You've got a blistering GPA, your SAT scores are off the charts, you're captain of your sports team and you still find time to volunteer. But is it enough to grant you admittance to your dream school? While there's no sure-fire recipe to getting into the country's coveted universities, there are things you can do to make yourself an attractive candidate in the eyes of admissions directors.

Work closely with your high-school guidance office. The counselors can help you get into the right classes, pick colleges and chart your course of action. They also write recommendations and communicate with colleges about applications. See also 149 Decide Which College Is Right for You and 152 Organize Your College Applications.

Hire a private college admissions counselor if you feel you need extra guidance. Applying to college is a lot of work with a bewildering number of options. An expert helps both students and parents sort through it all, something that over-extended highschool counselors may not have the time or resources to do. He or she will make qualified recommendations based your interests, grades and test scores. Contact the Independent Educational Consultants Association ( to find one in your area. If you hire an adviser, be aware that colleges will still direct their questions to your high-school guidance office.

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Plan out your classes. Ask your guidance counselor to recommend required and elective courses, and the order in which you should take them. For instance, you may need to take geometry as a freshman if you want to advance to calculus by your senior year.

Attend summer school to get prerequisite classes if you didn't plan early enough. Admissions officers like students who work hard to catch up. See 280 Choose a Summer Study Program.

Take the most challenging course work you can, including advanced placement classes (for which you get college credits). Many admissions officers would rather see you tackle a harder class than settle for an easy one just to get a high grade, and they look for trends in grades, as well as class rank. At the same time, don't set yourself up for failure by signing up for too many tough classes.

Nail your PSATs, SATs and ACT exams. See 151 Ace the College Admissions Tests.

Explain yourself if you've scored low on the tests but have a high GPA. Ask your teachers to address the issue in their letters of recommendation. They should stress that your grades are well deserved, and you should do the same in your admissions essay.

Get involved in extracurricular activities in your school and community. The number of activities isn't important--admissions committees look for depth rather than breadth.

Stay committed to your activities. Begin as a Cub Scout, for instance, and progress on to Eagle Scout. If you can, work your way up to a leadership role--become the editor of the school paper, head church projects or run for class office.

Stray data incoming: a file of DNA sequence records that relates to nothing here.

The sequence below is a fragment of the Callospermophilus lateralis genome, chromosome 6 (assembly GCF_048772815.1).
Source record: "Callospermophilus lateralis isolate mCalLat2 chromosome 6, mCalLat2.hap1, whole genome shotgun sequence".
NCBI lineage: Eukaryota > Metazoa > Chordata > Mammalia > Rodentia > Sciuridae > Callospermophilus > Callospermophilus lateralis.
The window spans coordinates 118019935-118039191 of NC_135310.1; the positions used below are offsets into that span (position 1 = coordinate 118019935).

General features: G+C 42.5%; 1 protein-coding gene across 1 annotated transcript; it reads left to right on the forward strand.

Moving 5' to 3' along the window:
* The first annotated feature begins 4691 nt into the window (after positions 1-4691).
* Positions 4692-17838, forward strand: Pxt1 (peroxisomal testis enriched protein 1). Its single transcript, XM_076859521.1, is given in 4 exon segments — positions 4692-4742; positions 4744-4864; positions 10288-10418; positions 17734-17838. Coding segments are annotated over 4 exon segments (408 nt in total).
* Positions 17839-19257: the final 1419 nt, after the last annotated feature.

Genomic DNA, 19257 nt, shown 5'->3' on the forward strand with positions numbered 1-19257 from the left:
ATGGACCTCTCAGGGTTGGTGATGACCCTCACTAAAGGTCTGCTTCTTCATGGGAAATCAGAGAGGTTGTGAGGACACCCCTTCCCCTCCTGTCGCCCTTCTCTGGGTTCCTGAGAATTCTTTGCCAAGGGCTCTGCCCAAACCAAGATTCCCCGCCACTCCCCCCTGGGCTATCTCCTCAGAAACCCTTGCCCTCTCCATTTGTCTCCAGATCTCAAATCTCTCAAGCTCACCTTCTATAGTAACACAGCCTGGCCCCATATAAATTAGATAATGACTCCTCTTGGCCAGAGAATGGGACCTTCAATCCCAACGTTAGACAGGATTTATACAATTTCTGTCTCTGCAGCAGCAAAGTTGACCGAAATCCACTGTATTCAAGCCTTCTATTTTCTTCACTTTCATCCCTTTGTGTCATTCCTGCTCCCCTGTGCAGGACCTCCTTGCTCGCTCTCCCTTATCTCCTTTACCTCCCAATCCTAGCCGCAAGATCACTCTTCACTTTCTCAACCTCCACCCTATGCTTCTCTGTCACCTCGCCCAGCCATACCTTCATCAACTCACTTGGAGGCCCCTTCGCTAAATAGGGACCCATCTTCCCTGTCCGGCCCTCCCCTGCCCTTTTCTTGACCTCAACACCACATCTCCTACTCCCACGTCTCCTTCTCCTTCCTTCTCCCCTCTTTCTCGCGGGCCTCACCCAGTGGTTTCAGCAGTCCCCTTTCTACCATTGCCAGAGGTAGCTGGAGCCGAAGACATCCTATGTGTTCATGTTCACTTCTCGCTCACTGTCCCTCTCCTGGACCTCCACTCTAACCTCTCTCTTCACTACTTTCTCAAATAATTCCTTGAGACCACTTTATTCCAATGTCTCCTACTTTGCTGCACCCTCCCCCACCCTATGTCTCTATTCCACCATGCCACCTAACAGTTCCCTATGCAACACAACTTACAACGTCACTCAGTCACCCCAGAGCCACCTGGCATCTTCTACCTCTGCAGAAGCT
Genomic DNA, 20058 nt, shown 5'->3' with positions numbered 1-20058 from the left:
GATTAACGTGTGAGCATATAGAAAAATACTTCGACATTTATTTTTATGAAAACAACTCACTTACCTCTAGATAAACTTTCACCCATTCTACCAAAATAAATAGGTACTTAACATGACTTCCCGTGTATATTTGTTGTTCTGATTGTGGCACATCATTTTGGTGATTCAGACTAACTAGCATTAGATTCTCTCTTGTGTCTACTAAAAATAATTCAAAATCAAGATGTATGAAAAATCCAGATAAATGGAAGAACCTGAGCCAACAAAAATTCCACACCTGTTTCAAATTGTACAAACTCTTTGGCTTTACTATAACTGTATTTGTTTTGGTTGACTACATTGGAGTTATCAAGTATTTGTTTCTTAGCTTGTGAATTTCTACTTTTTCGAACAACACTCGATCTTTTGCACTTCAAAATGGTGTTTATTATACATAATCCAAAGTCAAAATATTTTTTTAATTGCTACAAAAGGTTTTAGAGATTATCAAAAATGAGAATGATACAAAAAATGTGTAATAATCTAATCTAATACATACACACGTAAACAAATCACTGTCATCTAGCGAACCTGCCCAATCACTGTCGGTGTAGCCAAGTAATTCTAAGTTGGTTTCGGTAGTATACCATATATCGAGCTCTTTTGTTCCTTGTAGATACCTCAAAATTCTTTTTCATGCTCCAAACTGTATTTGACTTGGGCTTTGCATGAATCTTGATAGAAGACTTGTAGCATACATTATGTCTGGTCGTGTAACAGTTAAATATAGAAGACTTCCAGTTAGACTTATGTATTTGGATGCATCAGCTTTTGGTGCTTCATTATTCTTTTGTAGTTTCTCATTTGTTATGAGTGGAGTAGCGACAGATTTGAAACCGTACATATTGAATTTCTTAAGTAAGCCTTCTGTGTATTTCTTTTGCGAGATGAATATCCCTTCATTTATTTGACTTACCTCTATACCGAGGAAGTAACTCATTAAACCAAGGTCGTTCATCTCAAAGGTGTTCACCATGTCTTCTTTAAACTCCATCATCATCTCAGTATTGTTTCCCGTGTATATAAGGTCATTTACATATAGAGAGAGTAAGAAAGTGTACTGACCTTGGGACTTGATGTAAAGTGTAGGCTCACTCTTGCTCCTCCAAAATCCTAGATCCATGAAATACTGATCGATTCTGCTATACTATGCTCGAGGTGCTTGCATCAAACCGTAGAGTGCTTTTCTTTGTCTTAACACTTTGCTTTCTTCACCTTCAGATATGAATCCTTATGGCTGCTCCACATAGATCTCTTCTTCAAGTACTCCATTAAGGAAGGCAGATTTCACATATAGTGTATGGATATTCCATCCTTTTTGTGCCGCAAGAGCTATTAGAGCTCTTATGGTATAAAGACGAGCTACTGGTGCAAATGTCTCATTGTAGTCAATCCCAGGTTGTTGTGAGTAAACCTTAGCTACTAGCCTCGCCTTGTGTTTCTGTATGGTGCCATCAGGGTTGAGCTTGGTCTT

Develop a theme that runs through your high-school activities. For instance, if you love art, take painting classes, become a museum docent and volunteer to teach art at an elementary school. Refer to this theme in your application's essay.

Plan your summer with college in mind. It looks good to be active and constructive even when you're not in school. Find a camp or college class that fits in with your theme. If you have to pump gas over the summer, turn it into something creative-- help improve customer service, for example.

Get to know key people at the college you want to attend. Follow through with the college representative who comes to your high school, introduce yourself to a coach or professor and meet an admissions officer.


  • Talk to friends, family and alumni who have attended the school of your choice. Work these connections, and ask for recommendations. See 201 Make a Networking Plan.
  • Find out about scholarship opportunities. Packages are available in sports, music, the arts and other fields.
  • Keep up the good work in your senior year. College admissions officers don't want to see you slack off.
  • Let the admissions office know when you visit the campus, meet staff or talk to alumni. Some colleges track the number of contacts you make to determine how interested you are.
  • Be aware of the acceptance rates at your top choices. Schools with acceptance rates below 30 percent (for example, Amherst, Williams and Swarthmore colleges can drop below 25 percent) are reaches for anyone who does not have both very strong academics and very impressive achievements. Keep in mind, candidates turned down by top universities quickly take spots at their next choice.
  • A 4.0 GPA at one high school is not the same as a 4.0 at another. Colleges pay close attention to the quality of the student's high school and the challenging nature of that school's curriculum.
  • Some high schools have free peer-tutoring programs, or you can pay for a private tutor, a learning center or an online educational service.


  • It's tempting to load yourself up with classes and activities, but the stress and fatigue can be counterproductive. Colleges want to see you excel--not spread yourself thin. If you don't know how to slow down, get professional counseling.

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